Jessica just accepted a rare assignment as part of an Air Force Security Force. She returned two months ago from a deployment where she was protecting supply convoys from the airbase to frontline units. Early in the deployment, an improvised explosive device (IED) blew up a vehicle in her convoy. Every trip after that was stressful. Her body and mind reacted normally; she was on constant alert. Since coming home, she is unusually irritable, has trouble sleeping, has frequent headaches and is drinking more than ever. She doesn't enjoy things that she used to, and her relationships with family and her best friends are strained. She recognizes that she just hasn't been able to get her foot off the adrenalin-accelerator pedal.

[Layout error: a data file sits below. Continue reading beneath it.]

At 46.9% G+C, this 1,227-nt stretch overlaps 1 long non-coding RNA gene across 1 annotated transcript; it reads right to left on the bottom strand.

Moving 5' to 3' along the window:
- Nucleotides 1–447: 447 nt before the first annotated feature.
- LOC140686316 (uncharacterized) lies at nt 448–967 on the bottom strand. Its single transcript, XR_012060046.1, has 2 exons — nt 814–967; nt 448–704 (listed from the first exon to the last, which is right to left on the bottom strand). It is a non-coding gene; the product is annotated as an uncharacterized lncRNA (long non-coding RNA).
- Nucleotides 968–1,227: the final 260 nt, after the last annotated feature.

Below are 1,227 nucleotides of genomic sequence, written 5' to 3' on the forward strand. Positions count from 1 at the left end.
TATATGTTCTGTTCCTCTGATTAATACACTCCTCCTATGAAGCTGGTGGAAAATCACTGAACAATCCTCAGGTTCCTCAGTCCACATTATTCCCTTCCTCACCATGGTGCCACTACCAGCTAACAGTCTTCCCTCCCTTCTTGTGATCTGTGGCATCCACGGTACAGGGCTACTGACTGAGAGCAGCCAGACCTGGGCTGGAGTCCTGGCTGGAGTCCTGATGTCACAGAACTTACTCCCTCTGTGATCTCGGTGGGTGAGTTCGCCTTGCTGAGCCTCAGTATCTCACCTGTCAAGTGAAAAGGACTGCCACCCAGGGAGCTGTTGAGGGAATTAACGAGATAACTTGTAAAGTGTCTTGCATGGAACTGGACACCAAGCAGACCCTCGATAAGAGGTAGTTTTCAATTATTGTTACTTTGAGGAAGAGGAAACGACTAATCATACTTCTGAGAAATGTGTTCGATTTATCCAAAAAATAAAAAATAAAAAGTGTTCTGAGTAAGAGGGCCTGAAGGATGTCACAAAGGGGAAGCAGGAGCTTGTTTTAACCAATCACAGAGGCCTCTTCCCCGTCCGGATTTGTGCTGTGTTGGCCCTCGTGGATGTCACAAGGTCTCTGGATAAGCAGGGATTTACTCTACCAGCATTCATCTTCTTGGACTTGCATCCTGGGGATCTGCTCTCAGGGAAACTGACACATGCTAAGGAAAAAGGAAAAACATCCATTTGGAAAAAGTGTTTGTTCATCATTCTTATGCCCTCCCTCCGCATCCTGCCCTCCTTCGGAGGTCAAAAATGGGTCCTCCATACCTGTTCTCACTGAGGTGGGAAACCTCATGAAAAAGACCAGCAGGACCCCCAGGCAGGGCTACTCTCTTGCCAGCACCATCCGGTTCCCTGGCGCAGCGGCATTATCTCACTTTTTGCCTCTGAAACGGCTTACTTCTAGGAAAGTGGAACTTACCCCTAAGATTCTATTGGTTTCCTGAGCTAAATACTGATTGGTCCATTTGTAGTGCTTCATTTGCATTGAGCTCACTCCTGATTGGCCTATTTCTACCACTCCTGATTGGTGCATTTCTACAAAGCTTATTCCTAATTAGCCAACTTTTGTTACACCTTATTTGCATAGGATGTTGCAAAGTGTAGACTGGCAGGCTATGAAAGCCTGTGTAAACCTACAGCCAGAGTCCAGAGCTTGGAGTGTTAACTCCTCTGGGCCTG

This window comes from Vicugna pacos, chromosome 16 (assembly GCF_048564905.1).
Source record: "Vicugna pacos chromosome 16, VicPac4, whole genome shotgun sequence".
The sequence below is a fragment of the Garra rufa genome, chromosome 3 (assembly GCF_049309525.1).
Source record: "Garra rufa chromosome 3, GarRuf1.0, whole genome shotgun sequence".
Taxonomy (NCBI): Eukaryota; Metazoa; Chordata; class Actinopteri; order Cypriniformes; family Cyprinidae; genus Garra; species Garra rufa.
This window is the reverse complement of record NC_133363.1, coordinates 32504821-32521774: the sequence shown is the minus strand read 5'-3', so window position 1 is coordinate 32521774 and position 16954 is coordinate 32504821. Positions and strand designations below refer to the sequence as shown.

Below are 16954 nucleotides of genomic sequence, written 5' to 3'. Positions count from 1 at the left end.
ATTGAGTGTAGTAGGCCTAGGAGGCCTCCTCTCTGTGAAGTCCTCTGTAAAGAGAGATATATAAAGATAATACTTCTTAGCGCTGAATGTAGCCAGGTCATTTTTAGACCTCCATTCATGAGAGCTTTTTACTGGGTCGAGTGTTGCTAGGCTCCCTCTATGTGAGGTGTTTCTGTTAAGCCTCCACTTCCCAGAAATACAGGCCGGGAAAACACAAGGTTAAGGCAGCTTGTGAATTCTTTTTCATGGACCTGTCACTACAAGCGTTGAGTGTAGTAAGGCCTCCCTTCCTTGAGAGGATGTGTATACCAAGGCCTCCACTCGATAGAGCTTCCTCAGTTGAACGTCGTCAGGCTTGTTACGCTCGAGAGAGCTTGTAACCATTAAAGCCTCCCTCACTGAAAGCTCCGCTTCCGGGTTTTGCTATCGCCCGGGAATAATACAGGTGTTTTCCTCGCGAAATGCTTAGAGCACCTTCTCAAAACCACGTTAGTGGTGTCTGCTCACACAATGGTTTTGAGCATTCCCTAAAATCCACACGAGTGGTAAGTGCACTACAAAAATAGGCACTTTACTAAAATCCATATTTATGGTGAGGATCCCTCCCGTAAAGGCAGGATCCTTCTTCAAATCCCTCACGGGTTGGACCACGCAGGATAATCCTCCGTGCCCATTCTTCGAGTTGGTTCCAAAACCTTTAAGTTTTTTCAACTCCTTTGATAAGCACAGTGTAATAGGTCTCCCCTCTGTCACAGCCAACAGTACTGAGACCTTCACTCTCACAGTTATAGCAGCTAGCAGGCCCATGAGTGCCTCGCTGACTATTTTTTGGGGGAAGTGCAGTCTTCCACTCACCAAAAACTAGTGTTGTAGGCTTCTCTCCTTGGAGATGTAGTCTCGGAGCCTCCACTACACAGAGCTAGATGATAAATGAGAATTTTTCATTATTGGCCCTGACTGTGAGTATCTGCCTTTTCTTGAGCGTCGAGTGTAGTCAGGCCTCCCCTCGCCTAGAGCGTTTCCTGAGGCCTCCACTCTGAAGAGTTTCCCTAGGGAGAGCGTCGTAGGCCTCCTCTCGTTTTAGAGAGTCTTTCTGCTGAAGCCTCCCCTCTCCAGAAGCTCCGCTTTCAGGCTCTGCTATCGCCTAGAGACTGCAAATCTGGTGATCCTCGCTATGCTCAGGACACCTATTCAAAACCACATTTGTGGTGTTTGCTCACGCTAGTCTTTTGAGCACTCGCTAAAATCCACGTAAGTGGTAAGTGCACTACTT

Jeremy served as an infantryman in Operation Desert Storm. His unit saw combat near oil fields in Iraq, and he spent weeks camped downwind from the burning wells. He finished his tour of duty, returned home, studied to become a draftsman and has been working for a major manufacturing company for the past 15 years. During a deep recession, his company suddenly shifted operations overseas. He has been unable to find a comparable position and recently took a part-time job at a large retailer. His daughter is graduating from high school and looking into colleges, but they have spent their family savings. Last week an exhaust pipe on his car fell off. As he drove in heavy traffic, smelling exhaust fumes, he was trying to figure how he'd get money for the car repair. He felt increasingly agitated, and when he got home he turned on the nightly TV news in the middle of a graphic report of a combat scene in Afghanistan. Since then, he's felt overwhelmed.